John's Journal...

You Need Two to Rattle White-Tailed Bucks in the East

A Rattling Tactic That Works in the East

Click to enlargeEditor’s Note: Just like humans are attracted to the sounds and the sights of a car accident, a fight or a fire, many times other bucks will come to the sound of antlers clashing, not only to view a fight, but in hopes of possibly picking up the estrous doe over which the two bucks are fighting. But in the eastern United States, huntersClick to enlarge use tactics somewhat different than those of western hunters to rattle effectively.

Several rattling tactics will work, especially during the rut. “Where did you get those two huge bucks?” I asked two of my customers at the taxidermy shop in Alabama I once owned. The two hunters had brought in a 10- and a 12-point buck. “We rattled ‘em up,” they announced with big smiles.
I’d been hunting deer in Alabama my entire life, and my hunting buddies and I never ever had seen a buck when we tried rattling. So, I laughed, and said, “I think you may be the only two hunters in the State of Alabama who’ve used this technique successfully.” Then they laughed and told me, “You’re probably right.” “Okay, what are you doing that no one else is doing?” I asked. “First of all, we hunt as a team,” they explained. “This tactic isn’t one you should use from the ground, because it’s not safe. Only hunters who are in tree stands and off the ground should try it. We’ve learned that the hunter doing the rattling rarely, if ever, will get a shot at the buck. Every year, whichever one of us isn’t rattling is the person who takes the buck we rattle-in.” Click to enlarge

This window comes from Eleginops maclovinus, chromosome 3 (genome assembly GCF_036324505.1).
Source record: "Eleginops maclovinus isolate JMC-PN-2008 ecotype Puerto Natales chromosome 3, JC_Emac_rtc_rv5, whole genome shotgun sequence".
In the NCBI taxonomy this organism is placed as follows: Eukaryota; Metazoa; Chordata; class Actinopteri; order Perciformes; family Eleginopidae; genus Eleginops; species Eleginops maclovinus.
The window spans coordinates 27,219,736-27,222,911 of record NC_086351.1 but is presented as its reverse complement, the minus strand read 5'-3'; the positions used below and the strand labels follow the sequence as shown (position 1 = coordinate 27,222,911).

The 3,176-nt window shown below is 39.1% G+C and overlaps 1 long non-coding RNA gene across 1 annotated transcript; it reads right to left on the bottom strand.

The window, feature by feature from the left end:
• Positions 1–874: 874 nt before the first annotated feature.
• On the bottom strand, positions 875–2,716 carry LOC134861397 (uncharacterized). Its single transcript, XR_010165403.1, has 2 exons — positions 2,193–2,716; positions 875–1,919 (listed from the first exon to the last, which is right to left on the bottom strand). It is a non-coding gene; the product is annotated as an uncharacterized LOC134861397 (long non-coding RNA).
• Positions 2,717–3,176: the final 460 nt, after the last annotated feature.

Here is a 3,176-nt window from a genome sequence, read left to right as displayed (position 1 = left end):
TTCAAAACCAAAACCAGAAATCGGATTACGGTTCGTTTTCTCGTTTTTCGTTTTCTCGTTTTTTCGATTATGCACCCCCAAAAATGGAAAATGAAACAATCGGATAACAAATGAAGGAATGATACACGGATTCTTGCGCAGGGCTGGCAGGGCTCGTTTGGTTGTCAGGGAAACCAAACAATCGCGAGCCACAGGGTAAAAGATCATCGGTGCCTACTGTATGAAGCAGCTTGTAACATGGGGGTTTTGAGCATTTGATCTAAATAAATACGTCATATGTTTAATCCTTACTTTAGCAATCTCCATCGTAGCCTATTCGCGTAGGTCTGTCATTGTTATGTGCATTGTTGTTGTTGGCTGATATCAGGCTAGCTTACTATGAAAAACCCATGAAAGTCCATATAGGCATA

These two hunters said they’d found that Alabama deer would bed in thick-cover areas, and the deer preferred to stay in thick cover, rather than coming out in the open. These hunters also learned that when a buck heard rattling antlers, most of the time he’d use his nose to determine what bucks were fighting, how big they were, and whether an Click to enlargeestrous doe was in the crowd watching the fight. Deer could gain plenty of information through their noses. These two hunters had learned that they could take an older-age-class buck by rattling, if they teamed-up. One hunter explained, “When we set-up our stands to rattle, the hunter who’ll be doing the rattling gets to an open spot, like a green field or a power line right of way, where he can see any deer that crosses that open space. The second hunter, who’s not rattling, moves 50 to 100 yards directly behind the hunter doing the rattling and sets-up his tree stand. So, both hunters are now in tree stands. The hunter who’s not rattling starts looking for the buck that will circle downwind of the hunter who is rattling. Sometimes the buck will come-in between the two hunters, and sometimes the buck will come in below the second hunter. By using this type of set-up, the hunter who isn’t rattling has a much-greater chance to take the buck that comes into the rattling antlers. This technique consistently has worked for us before, during and after the rut. Most of the deer we take will be 3-years-old or older.” The two big bucks the men took proved that the rattling technique would work in the Southeast.

Tomorrow: Rattling Methods for Eastern Solitary Hunters

Check back each day this week for more about "You Need Two to Rattle White-Tailed Bucks in the East"

Day 1: Rattling-In Bucks During the Rut
Day 2: The Southeast Isn’t Texas
Day 3: A Rattling Tactic That Works in the East
Day 4: Rattling Methods for Eastern Solitary Hunters
Day 5: Techniques to Make Rattling More Effective in the East


Entry 541, Day 3